Thursday, May 13, 2021

Language Of Confusion: -Fect

Now, I actually did perfect along time ago, but for some reason never did any other words that ended in -fect. Chalk it up to me still figuring out how I wanted to do these. Anyway, we’re doing them now, as well as redoing perfect, of course.
Perfect showed up in the early fifteenth century, coming from the Middle English parfit, which means flawless or complete. It’s from the Old French parfit (yes, that’s where parfait comes from) and classical Latin perfectus, perfect, from the verb perficere, to complete. The prefix is from our old friend per, meaning completely, and the rest is from facere, to make or to do, from the Proto Indo European dhe-, to set or put. To perfect is to completely complete.
Now let’s finally get to the other -fect words. Infect showed up in the late fourteenth century, from the classical Latin infectus, which means infection… or incomplete. It’s from the verb inficere, to infect, or to stain—both literally and figuratively. The in- is from en and means in, and the rest is facere, to do. To infect is to do in, as in the sense that you were putting something in something to stain it. And from there we got infect.
Defect showed up in the early fifteenth century, not meaning to desert/revolt until the late sixteenth century. It comes from the Old French defect and classical Latin defectus, a defect or a desertion, from the verb deficere, to fail. De- means down or away, and with the rest meaning to do… defect is to do away. All right, this one’s a bit weirder than the others.
Affect showed up in the late fourteenth century, but it originally only meant a mental state, not meaning to make an impression on until the seventeenth century—though it did also mean to attack or to act on in the sixteenth century. The word is from the classical Latin affectus, affected, from afficere, which has a variety of meanings, including to do, to use, to act on, or to influence. The prefix is from ad-, to, so this word is really “to do to”.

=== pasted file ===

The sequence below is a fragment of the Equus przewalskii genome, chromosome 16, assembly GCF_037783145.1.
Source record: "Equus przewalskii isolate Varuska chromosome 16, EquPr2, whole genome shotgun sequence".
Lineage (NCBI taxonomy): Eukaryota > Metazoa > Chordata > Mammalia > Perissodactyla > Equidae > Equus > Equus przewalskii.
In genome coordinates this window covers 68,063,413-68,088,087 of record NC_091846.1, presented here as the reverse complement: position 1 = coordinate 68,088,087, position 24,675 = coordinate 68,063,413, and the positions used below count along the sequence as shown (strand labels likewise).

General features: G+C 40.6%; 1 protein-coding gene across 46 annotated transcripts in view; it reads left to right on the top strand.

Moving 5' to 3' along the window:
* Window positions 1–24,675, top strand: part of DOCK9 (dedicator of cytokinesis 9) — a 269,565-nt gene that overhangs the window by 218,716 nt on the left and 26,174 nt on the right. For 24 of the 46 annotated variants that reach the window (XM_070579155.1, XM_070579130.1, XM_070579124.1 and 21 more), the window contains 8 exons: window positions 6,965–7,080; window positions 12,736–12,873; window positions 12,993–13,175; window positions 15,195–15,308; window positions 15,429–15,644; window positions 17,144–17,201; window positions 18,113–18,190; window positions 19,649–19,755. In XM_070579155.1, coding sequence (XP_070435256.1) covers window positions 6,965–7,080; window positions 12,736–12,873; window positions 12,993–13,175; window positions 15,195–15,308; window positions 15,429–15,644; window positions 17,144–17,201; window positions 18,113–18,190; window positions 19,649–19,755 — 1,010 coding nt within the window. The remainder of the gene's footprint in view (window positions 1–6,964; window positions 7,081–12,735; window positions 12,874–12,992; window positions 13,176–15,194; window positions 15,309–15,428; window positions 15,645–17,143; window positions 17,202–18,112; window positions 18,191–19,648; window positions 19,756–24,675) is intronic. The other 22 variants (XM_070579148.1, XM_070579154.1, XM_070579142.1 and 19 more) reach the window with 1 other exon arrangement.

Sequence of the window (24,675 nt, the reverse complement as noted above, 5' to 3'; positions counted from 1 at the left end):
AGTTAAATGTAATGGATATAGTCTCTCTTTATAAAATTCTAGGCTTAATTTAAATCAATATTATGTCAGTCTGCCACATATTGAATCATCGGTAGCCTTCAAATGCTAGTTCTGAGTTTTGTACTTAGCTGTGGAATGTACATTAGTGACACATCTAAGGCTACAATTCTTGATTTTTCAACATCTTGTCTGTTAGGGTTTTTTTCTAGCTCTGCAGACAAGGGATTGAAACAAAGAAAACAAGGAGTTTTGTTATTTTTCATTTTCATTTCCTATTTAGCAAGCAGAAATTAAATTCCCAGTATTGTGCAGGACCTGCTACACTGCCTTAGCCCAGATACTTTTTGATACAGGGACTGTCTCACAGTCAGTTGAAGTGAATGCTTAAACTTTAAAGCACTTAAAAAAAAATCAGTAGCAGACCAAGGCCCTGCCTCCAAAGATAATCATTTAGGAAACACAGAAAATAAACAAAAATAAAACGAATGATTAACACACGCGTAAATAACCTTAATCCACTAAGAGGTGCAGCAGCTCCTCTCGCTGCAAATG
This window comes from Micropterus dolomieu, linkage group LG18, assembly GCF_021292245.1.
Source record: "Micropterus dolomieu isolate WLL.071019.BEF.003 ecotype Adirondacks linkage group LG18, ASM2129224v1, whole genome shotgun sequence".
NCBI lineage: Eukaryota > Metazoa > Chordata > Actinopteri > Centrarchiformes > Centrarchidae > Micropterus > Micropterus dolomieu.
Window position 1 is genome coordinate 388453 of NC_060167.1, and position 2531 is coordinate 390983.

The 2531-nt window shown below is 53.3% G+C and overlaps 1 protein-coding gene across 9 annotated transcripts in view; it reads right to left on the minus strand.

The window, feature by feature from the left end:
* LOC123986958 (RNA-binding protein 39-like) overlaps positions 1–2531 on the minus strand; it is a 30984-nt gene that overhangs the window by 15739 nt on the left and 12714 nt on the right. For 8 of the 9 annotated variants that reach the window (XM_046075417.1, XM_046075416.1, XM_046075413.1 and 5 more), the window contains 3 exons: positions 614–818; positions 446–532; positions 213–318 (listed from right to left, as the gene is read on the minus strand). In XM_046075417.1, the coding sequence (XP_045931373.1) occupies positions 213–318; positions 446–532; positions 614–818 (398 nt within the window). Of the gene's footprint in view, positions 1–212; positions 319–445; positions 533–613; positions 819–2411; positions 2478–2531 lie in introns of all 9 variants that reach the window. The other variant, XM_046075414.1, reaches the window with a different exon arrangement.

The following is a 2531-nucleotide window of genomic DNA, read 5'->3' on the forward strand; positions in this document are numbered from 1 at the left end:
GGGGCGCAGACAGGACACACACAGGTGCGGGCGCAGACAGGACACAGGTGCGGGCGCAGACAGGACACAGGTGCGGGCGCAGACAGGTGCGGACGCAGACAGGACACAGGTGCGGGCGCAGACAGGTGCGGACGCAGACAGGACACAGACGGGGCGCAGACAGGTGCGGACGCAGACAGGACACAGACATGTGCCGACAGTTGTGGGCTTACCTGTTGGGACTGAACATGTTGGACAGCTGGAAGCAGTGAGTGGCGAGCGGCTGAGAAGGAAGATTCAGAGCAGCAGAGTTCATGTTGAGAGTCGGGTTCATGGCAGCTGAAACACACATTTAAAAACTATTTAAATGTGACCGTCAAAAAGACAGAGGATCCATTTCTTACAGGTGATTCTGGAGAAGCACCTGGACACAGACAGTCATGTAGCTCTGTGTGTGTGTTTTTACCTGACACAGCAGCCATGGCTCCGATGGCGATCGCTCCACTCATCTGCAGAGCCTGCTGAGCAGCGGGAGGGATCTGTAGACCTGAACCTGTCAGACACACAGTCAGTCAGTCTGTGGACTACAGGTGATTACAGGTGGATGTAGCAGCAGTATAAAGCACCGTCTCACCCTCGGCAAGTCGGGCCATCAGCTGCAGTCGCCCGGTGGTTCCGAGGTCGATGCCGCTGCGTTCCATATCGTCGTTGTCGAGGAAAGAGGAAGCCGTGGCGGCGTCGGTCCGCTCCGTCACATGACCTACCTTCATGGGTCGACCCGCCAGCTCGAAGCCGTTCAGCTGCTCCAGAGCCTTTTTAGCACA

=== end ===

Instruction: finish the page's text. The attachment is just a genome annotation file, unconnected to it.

Effect showed up in the mid fourteenth century, making it the earliest of these words, coming from the Old French efet and classical Latin effectus, which is just effect. Its verb form is efficiere, to effect or accomplish, a mix of ex-, out, and facere, making this word to make/do out. I guess that makes sense if you don’t think about it too much.
The finally word we’re looking at today may be the best one: confection. It showed up in the mid fourteenth century, coming from the Old French confeccion. That’s from the Medieval Latin confectionem, which means “making” in classical Latin, from the verb conficere, to complete. The con- means with, and facere means to do/make, so confection is to do/make with. So how did it get to mean sweets? Well, when it first showed up in English it meant anything made by mixing ingredients. But then it took on the definition of something made with sugar or syrup, and by the sixteenth century, it fully became meaning sweets.
And now I’m all hungry.
Online Etymology Dictionary
Google Translate
University of Texas at Austin Linguistic Research Center
University of Texas at San Antonio’s page on Proto Indo European language
University of Texas at Arlington
Dictionary of Medieval Latin


  1. O, this is good fun. So many words ending in -fect. What about 'prefect'? Does it have any relation to 'perfect'? I was just wondering if a prefect always has to be perfect!
    My latest post: Stupid questions

  2. Interesting how such similar sounding words can have such wildly different origins.

  3. So, an infection is a stain, sort of. I rather like that.


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